On a recent Saturday night, our friends set up a Filipino Pop Up, a dining experience in their backyard. My wife and I were joined by 5 other couples. The backyard was decorated with a neon sign, Tiki torches, a dining tent, Filipino music, and beverages. Over the next 3 hours, we were treated to a five course Filipino meal. It was a delightful evening, with great company and memorable food.
Jeff and Diana, the hosts, talked about how grateful they were to have an outlet for their creativity. The Pop Up was an idea they’ve had for a while, and they were excited to share their vision with their friends. They hope to run the Pop Up again, changing the menu frequently, taking it on the road, and sharing with others.
Meanwhile, earlier that afternoon, I had worked at the Grant Park Summershade Festival. I occasionally volunteer for the Atlanta Beltline for festival and civic gatherings, like this festival. I enjoy talking to folks about the progress of the Beltline. People are excited to know when it will be coming to their neighborhood. They are excited about the progress it has brought to the eastside of Atlanta, and are anxious to see that progress spread to more and more neighborhoods.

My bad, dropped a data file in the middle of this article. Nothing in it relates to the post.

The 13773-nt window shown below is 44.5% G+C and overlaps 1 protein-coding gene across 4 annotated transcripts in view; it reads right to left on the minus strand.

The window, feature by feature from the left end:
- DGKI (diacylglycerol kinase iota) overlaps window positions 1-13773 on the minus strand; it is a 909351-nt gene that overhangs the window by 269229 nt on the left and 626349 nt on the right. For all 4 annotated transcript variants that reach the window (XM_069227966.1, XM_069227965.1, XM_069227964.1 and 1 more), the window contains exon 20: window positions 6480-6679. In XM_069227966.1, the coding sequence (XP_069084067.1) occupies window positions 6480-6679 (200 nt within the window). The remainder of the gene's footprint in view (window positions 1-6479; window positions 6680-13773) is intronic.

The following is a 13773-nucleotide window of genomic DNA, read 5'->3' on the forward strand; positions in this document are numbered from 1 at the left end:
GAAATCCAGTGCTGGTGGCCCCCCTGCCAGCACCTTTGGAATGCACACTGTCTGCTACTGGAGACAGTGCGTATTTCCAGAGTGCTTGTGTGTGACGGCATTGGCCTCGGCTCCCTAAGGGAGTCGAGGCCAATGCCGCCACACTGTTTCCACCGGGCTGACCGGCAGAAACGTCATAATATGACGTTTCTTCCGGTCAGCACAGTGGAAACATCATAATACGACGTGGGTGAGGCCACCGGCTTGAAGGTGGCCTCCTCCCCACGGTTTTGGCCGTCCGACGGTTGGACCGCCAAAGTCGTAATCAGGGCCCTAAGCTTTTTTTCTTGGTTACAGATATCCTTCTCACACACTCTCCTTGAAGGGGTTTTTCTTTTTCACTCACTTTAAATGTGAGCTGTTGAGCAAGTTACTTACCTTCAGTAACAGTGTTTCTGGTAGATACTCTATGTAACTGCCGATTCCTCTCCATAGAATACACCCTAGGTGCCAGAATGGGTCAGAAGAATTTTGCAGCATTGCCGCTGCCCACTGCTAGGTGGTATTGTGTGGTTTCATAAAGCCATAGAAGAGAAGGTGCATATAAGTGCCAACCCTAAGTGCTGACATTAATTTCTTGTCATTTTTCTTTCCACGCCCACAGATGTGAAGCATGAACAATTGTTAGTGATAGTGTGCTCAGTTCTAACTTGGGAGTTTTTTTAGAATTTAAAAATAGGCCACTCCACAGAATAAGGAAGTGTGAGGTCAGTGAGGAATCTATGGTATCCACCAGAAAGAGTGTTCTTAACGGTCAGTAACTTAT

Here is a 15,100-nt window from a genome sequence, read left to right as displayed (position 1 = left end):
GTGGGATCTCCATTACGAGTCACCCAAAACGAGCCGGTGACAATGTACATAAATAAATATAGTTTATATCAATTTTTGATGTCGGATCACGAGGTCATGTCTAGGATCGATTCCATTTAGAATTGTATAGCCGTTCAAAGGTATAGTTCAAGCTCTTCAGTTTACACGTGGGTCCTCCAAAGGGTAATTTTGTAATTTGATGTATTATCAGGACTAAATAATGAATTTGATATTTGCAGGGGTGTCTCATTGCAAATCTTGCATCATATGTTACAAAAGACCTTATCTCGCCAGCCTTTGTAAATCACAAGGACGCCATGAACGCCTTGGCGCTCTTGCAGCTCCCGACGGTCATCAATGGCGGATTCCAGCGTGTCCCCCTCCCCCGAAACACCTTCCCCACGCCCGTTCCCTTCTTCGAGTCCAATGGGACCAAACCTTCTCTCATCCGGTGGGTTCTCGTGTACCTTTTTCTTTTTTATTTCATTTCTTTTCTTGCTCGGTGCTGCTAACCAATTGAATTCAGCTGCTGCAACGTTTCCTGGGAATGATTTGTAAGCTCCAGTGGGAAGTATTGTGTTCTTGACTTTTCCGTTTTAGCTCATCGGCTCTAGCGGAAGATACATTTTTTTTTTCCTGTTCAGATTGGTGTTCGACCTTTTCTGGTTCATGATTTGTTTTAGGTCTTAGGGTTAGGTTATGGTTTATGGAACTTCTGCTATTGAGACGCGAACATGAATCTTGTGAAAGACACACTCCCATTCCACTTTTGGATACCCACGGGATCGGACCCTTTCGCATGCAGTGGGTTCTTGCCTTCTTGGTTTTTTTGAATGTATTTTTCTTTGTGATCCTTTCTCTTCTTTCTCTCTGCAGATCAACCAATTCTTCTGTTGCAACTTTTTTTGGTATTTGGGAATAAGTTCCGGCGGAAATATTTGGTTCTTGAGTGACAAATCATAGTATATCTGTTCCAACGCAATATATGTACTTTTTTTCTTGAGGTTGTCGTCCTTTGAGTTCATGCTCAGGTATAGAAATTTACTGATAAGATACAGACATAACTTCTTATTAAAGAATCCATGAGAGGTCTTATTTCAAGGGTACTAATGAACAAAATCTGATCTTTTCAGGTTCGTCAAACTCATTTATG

Like the Pop Up, the Beltline is an outlet for creativity. It’s a way for people to engage with each other in new ways. Businesses and developers also innovate on the platform with new restaurants, and amazing new projects sprouting up (like the Old Fourth Ward Park above and Ponce City Market).
Both the Pop Up and the Beltline are examples of Innovation Platforms. I work for a technology company, and Innovation Platforms are normally discussed through the lens of business and social engagement like Facebook, Twitter, or iOS. But Innovation Platforms don’t have to be technology focused. They can be everywhere.
An Innovation Platform doesn’t have to be a website like Medium or Instagram. Or an ERP platform (like that offered by SAP — my employer). Any open mechanism that allows for creativity, sharing, and re-invention is an Innovation Platform.
Innovation Platforms can include festivals or urban renewal projects or Pop Ups. But also churches, Co-Working establishments, committees, political campaigns, etc. These platforms can be big and impact large areas, like metropolitan areas like Atlanta. Or they can be at the congregation level, the community level, or the block level.
However, these platforms cannot exist at the individual level. If ideas and creativity don’t go beyond one person’s head or are never read by others, then it’s not an innovation platform. If only Jeff or Diana tried their Filipino food, it’s not an Innovation Platform. But only when those ideas are shared, do they become a platform.
The challenge is to find that platform that works for you. Find that platform to share ideas, generate feedback, and to execute new ideas. It’s not about technology, it’s about finding a mechanism that brings people together that encourages feedback, and spurs innovation.